Women's Basketball builds off the basics
Dec. 22, 2009
AUSTIN, Texas -- Originally, boot camp was designed as a form of instruction, where physical skills are built. But, inevitably, something else happens to the people engaged in the process.
After enduring together, bonds are also built. Teams are formed.
The Texas Longhorns are learning that right now. A few weeks ago, No. 4 Tennessee generally out-muscled and out-worked the Longhorns in every facet, and a 20-point defeat was the result.
With 10 days before the next opponent, UT was stricken to the practice court, and coach Gail Goestenkors brought her team back to the basics -- and basic training. The Longhorns ran after turnovers, missed offensive rebounds, and, post Ashley Gayle explains, "I think just any rebound."
"It felt like preseason to me, all over again," Gayle continued. "We were never still during practice, we never had a break. So far, we've always been aggressive in practice, but for whatever reason, we had problems relaying that into our games.
"Our practices are finally showing."
In the two victories since, the Longhorns out-willed scrappy Mississippi, and then used a smoother, more concentrated execution to blow by Texas Southern on Sunday afternoon. During that span, freshman Cokie Reed accounted for 24 points, on 11-of-15 shooting, and 10 rebounds.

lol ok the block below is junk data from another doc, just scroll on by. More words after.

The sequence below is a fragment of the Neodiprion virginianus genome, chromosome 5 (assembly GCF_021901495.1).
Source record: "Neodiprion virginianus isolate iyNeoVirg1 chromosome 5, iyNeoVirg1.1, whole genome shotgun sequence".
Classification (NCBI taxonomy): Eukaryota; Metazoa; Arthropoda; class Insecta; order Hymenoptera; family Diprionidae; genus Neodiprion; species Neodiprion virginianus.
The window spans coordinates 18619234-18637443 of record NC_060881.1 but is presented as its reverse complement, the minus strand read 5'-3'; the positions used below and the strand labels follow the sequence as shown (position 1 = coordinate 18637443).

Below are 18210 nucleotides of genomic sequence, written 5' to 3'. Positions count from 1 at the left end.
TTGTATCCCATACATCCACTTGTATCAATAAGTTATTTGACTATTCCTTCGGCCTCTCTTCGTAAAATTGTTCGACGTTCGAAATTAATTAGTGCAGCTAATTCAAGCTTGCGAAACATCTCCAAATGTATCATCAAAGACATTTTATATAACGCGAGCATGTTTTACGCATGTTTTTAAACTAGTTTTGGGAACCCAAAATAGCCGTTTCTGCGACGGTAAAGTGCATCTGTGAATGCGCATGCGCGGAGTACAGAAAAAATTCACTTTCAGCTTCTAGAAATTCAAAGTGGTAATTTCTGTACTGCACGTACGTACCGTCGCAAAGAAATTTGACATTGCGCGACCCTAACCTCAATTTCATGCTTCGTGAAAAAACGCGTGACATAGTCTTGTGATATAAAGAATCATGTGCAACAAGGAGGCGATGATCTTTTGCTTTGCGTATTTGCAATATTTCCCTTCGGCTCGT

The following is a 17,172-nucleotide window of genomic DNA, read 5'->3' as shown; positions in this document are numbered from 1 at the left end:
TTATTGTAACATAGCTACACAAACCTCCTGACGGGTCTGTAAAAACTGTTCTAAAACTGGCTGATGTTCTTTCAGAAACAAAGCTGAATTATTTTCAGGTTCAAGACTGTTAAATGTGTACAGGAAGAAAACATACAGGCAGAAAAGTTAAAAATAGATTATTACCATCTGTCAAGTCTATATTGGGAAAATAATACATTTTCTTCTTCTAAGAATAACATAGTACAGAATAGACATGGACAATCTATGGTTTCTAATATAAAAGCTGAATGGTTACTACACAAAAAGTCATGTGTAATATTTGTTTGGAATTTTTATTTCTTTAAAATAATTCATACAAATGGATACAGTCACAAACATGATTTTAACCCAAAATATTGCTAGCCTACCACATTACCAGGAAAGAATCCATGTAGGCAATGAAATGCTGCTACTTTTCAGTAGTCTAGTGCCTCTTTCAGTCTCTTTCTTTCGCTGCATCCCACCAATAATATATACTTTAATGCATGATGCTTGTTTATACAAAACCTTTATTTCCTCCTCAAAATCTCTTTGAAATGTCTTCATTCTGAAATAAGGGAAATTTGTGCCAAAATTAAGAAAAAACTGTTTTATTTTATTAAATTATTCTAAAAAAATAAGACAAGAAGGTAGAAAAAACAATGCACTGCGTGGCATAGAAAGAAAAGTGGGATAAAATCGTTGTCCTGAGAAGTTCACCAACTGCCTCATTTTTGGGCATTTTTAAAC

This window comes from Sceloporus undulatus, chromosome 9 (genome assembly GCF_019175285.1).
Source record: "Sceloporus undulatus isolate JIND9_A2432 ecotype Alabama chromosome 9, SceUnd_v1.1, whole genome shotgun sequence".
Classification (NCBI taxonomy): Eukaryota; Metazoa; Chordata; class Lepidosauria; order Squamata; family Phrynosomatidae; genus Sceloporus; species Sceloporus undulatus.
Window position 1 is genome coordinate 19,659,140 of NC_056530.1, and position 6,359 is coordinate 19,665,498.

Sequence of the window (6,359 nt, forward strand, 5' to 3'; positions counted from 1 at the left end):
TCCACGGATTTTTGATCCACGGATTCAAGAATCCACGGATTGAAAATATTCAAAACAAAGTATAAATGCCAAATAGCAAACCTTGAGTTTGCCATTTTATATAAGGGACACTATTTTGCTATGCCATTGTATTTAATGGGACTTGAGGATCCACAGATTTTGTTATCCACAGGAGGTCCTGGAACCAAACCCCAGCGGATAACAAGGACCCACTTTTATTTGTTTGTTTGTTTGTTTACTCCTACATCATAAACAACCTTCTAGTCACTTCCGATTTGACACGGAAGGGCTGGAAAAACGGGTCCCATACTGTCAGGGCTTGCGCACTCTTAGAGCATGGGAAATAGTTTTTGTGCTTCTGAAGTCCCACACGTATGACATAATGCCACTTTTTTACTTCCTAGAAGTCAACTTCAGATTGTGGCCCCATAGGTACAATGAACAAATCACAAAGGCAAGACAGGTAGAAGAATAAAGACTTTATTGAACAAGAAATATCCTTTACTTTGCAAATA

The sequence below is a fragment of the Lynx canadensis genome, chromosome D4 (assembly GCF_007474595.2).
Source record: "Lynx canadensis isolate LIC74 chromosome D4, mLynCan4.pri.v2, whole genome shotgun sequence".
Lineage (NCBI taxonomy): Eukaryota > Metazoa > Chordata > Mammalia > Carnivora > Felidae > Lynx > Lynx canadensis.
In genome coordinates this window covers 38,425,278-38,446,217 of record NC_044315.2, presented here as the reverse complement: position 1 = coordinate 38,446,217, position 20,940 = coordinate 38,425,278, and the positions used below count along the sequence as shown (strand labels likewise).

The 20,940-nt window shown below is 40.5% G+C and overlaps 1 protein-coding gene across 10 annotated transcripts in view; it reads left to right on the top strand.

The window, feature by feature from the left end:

"It was our boot camp, because I feel like I'm in better condition," Reed says. "I just catch the ball and go up with it."
Senior Earnesia Williams also appreciated a more subtle effect of Goestenkors' tactic. Williams remembers that the Longhorns missed 12 lay-ups against the Lady Vols.
"That's 24 points. That's the game right there," Williams says. "We have to cherish our moments more, and understand the actuality of missing those kinds of chances."
This actuality brought the Longhorns to the practice court, where they ran together, endured together and maybe even learned together. Some things can only be experienced through the support of a teammate -- and a team.
Sophomore Yvonne Anderson showed this connection against the Lady Rebels. She learned the game through the eyes of a head coach, her father, Mike Anderson, and she thinks with a point guard's mind. So, Anderson's instinct is to usually let someone else shoot.
But this time, Anderson caught the ball in the rhythm of the play, which dictated she shoot instead of pass, and she eventually tied her career high for 3-pointers made in a game.
"It's about having confidence in one another," Gayle says.
Which explains Sunday, when Brittainey Raven missed a 3-pointer from the wing, and Reed flew in from the free throw line, grabbed the rebound and netted the put-back for two of UT's 22 second-chance points in the game.
That's how you explain crisper ball movement, and a season-high 24 assists against Texas Southern.
And that's how you explain Kristen Nash hauling it to the other end after a teammate's turnover and forcing a miss underneath the basket. Anderson's ensuing lay-up then put the Longhorns out front by 31 points, with 12:30 still to play.
Time and score didn't dictate the hustle, Nash did.
Or, as Williams says, "Just help the team. Continue to be aggressive, for my teammates."